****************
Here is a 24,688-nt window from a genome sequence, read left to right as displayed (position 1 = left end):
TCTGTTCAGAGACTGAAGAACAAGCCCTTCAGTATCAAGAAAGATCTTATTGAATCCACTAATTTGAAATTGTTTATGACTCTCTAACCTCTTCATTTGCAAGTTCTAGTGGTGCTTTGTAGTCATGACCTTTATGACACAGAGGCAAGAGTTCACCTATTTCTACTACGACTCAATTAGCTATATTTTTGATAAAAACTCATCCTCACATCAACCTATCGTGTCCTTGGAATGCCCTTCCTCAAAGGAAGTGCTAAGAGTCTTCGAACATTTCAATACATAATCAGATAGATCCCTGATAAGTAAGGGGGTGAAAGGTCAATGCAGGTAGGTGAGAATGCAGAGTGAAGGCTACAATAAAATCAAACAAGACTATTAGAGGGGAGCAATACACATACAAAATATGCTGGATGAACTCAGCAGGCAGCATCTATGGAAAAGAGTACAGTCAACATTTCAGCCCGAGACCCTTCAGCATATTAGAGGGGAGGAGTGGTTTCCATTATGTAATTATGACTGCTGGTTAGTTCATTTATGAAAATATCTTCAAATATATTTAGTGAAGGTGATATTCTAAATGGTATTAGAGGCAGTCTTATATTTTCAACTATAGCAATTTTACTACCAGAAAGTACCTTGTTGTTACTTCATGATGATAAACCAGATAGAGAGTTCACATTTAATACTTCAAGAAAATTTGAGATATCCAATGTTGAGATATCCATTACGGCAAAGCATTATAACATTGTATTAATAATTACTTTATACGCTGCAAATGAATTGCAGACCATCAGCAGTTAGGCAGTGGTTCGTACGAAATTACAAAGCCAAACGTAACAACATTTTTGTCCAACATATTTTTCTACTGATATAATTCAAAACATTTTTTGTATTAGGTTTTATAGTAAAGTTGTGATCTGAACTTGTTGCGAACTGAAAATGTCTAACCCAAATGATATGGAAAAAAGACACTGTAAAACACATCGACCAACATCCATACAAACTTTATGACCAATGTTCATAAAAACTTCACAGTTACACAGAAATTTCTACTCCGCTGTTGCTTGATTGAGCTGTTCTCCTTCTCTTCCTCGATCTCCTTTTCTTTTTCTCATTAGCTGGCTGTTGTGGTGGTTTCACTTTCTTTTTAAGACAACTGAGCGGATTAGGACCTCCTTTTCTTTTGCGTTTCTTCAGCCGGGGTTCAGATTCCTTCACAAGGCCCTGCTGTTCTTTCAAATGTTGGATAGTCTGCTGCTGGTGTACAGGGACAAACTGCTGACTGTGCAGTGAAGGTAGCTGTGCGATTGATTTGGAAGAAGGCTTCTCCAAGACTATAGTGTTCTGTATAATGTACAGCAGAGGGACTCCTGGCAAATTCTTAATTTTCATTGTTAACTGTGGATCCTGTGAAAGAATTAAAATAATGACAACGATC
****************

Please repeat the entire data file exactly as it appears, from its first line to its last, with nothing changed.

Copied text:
Here is a 24,688-nt window from a genome sequence, read left to right as displayed (position 1 = left end):
TCTGTTCAGAGACTGAAGAACAAGCCCTTCAGTATCAAGAAAGATCTTATTGAATCCACTAATTTGAAATTGTTTATGACTCTCTAACCTCTTCATTTGCAAGTTCTAGTGGTGCTTTGTAGTCATGACCTTTATGACACAGAGGCAAGAGTTCACCTATTTCTACTACGACTCAATTAGCTATATTTTTGATAAAAACTCATCCTCACATCAACCTATCGTGTCCTTGGAATGCCCTTCCTCAAAGGAAGTGCTAAGAGTCTTCGAACATTTCAATACATAATCAGATAGATCCCTGATAAGTAAGGGGGTGAAAGGTCAATGCAGGTAGGTGAGAATGCAGAGTGAAGGCTACAATAAAATCAAACAAGACTATTAGAGGGGAGCAATACACATACAAAATATGCTGGATGAACTCAGCAGGCAGCATCTATGGAAAAGAGTACAGTCAACATTTCAGCCCGAGACCCTTCAGCATATTAGAGGGGAGGAGTGGTTTCCATTATGTAATTATGACTGCTGGTTAGTTCATTTATGAAAATATCTTCAAATATATTTAGTGAAGGTGATATTCTAAATGGTATTAGAGGCAGTCTTATATTTTCAACTATAGCAATTTTACTACCAGAAAGTACCTTGTTGTTACTTCATGATGATAAACCAGATAGAGAGTTCACATTTAATACTTCAAGAAAATTTGAGATATCCAATGTTGAGATATCCATTACGGCAAAGCATTATAACATTGTATTAATAATTACTTTATACGCTGCAAATGAATTGCAGACCATCAGCAGTTAGGCAGTGGTTCGTACGAAATTACAAAGCCAAACGTAACAACATTTTTGTCCAACATATTTTTCTACTGATATAATTCAAAACATTTTTTGTATTAGGTTTTATAGTAAAGTTGTGATCTGAACTTGTTGCGAACTGAAAATGTCTAACCCAAATGATATGGAAAAAAGACACTGTAAAACACATCGACCAACATCCATACAAACTTTATGACCAATGTTCATAAAAACTTCACAGTTACACAGAAATTTCTACTCCGCTGTTGCTTGATTGAGCTGTTCTCCTTCTCTTCCTCGATCTCCTTTTCTTTTTCTCATTAGCTGGCTGTTGTGGTGGTTTCACTTTCTTTTTAAGACAACTGAGCGGATTAGGACCTCCTTTTCTTTTGCGTTTCTTCAGCCGGGGTTCAGATTCCTTCACAAGGCCCTGCTGTTCTTTCAAATGTTGGATAGTCTGCTGCTGGTGTACAGGGACAAACTGCTGACTGTGCAGTGAAGGTAGCTGTGCGATTGATTTGGAAGAAGGCTTCTCCAAGACTATAGTGTTCTGTATAATGTACAGCAGAGGGACTCCTGGCAAATTCTTAATTTTCATTGTTAACTGTGGATCCTGTGAAAGAATTAAAATAATGACAACGATC